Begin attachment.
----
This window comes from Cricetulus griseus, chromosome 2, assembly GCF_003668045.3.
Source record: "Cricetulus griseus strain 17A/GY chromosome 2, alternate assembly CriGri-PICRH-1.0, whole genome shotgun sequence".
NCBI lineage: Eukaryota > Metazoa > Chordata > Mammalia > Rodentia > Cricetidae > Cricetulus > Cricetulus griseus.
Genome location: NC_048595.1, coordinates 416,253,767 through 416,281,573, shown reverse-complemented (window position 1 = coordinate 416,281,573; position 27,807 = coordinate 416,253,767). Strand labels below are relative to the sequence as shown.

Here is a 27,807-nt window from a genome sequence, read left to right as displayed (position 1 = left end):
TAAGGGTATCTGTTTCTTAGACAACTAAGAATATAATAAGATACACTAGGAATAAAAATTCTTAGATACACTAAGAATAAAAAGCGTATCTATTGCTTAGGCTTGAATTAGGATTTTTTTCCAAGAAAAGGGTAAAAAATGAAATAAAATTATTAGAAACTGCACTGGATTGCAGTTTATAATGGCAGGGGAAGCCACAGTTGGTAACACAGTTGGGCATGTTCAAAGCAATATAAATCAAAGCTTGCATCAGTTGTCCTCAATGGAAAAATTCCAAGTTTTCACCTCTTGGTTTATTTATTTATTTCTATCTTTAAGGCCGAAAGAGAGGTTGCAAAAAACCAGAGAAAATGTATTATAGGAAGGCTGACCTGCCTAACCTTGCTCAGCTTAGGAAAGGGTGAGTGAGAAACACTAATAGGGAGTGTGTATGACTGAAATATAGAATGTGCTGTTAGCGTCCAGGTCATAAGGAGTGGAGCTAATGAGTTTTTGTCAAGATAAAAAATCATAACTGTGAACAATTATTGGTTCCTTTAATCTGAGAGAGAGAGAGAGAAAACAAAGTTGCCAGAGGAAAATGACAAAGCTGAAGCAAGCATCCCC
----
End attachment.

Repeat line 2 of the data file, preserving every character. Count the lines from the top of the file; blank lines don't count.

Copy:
Source record: "Cricetulus griseus strain 17A/GY chromosome 2, alternate assembly CriGri-PICRH-1.0, whole genome shotgun sequence".